Some forms of blindness involve selective loss of the light sensitive transducers of the retina. Other retinal neurons remain viable, however, and may be activated in the manner described above by placement of a prosthetic electrode device on the inner (toward the vitreous) retinal surface (epiretinal). This placement must be mechanically stable, minimize the distance between the device electrodes and the retinal neurons, and avoid undue compression of the retinal neurons.
In 1986, Bullara (U.S. Pat. No. 4,573,481) patented an electrode assembly for surgical implantation on a nerve. The matrix was silicone with embedded iridium electrodes. The assembly fit around a nerve to stimulate it.
Dawson and Radtke stimulated a cat's retina by direct electrical stimulation of the retinal ganglion cell layer. These experimenters placed nine and then fourteen electrodes upon the inner retinal layer (i.e., primarily the ganglion cell layer) of two cats. Their experiments suggested that electrical stimulation of the retina with 30 to 100 uA current resulted in visual cortical responses. These experiments were carried out with needle-shaped electrodes that penetrated the surface of the retina (see also U.S. Pat. No. 4,628,933 to Michelson).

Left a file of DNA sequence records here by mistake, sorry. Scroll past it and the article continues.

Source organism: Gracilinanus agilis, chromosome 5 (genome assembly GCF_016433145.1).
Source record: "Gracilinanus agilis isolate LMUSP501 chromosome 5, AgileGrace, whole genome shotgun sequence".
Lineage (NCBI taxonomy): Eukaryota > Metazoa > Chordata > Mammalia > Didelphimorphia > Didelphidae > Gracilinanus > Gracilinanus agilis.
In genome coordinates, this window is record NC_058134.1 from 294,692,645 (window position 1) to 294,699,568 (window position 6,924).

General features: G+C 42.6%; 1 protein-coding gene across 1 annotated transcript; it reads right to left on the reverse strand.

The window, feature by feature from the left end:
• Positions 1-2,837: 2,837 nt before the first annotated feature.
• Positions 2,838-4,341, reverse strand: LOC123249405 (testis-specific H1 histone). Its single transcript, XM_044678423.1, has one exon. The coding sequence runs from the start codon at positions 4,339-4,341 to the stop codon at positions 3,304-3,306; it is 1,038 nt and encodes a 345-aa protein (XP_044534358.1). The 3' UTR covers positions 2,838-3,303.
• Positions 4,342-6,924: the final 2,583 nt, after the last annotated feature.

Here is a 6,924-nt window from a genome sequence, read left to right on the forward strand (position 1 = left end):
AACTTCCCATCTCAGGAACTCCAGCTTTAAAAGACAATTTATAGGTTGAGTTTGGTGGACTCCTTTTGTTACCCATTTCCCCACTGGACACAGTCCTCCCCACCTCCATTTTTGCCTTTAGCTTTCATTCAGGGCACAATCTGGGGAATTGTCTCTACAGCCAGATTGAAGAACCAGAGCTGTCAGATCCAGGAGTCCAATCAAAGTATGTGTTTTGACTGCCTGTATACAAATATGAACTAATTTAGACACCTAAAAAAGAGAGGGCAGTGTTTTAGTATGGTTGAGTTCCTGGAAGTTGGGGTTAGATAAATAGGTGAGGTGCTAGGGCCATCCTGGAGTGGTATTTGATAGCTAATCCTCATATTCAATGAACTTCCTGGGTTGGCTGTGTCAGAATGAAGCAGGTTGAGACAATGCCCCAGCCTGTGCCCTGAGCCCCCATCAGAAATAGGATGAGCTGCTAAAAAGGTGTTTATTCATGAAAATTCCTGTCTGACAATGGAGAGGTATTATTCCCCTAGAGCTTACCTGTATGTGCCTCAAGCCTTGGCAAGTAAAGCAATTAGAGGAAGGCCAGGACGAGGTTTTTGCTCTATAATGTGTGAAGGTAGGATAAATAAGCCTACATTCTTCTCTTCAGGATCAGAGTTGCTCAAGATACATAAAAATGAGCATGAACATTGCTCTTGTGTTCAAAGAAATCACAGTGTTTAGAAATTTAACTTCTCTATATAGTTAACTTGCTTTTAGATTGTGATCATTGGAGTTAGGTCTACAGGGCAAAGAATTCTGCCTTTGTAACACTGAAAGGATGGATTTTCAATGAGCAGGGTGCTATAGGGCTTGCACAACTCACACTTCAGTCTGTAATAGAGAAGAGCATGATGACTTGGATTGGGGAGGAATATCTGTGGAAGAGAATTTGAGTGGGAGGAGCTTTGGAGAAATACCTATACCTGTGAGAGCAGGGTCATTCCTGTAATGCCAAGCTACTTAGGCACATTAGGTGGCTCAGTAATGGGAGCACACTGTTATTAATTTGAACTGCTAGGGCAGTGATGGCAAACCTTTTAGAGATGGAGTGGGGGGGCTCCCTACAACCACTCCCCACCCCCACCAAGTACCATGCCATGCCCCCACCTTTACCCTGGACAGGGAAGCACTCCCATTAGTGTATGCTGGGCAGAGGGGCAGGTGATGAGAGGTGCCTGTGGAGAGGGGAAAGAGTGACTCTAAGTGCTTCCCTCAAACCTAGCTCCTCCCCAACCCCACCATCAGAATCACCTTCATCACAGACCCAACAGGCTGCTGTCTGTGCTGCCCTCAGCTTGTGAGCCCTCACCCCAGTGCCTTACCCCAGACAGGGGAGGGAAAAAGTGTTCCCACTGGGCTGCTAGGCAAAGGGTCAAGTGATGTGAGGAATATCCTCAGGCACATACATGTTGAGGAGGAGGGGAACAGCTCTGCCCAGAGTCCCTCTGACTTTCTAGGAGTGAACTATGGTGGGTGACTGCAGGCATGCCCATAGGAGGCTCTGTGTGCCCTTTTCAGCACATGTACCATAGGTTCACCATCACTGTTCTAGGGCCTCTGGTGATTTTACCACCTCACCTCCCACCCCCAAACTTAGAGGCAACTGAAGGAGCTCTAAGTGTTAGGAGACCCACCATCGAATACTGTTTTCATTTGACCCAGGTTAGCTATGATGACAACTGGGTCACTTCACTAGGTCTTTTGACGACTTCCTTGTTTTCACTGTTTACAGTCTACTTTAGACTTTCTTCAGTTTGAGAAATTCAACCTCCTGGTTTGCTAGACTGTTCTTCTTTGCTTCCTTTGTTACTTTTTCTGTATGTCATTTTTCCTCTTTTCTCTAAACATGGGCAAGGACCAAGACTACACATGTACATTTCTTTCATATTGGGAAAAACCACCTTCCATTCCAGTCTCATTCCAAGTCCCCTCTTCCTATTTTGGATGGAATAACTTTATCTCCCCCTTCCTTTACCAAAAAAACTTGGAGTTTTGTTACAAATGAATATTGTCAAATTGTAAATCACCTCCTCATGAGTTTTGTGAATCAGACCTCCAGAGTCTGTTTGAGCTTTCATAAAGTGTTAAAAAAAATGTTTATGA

The Michelson '933 apparatus includes an array of photosensitive devices on its surface that are connected to a plurality of electrodes positioned on the opposite surface of the device to stimulate the retina. These electrodes are disposed to form an array similar to a “bed of nails” having conductors which impinge directly on the retina to stimulate the retinal cells. U.S. Pat. No. 4,837,049 to Byers describes spike electrodes for neural stimulation. Each spike electrode pierces neural tissue for better electrical contact. U.S. Pat. No. 5,215,088 to Norman describes an array of spike electrodes for cortical stimulation. Each spike pierces cortical tissue for better electrical contact.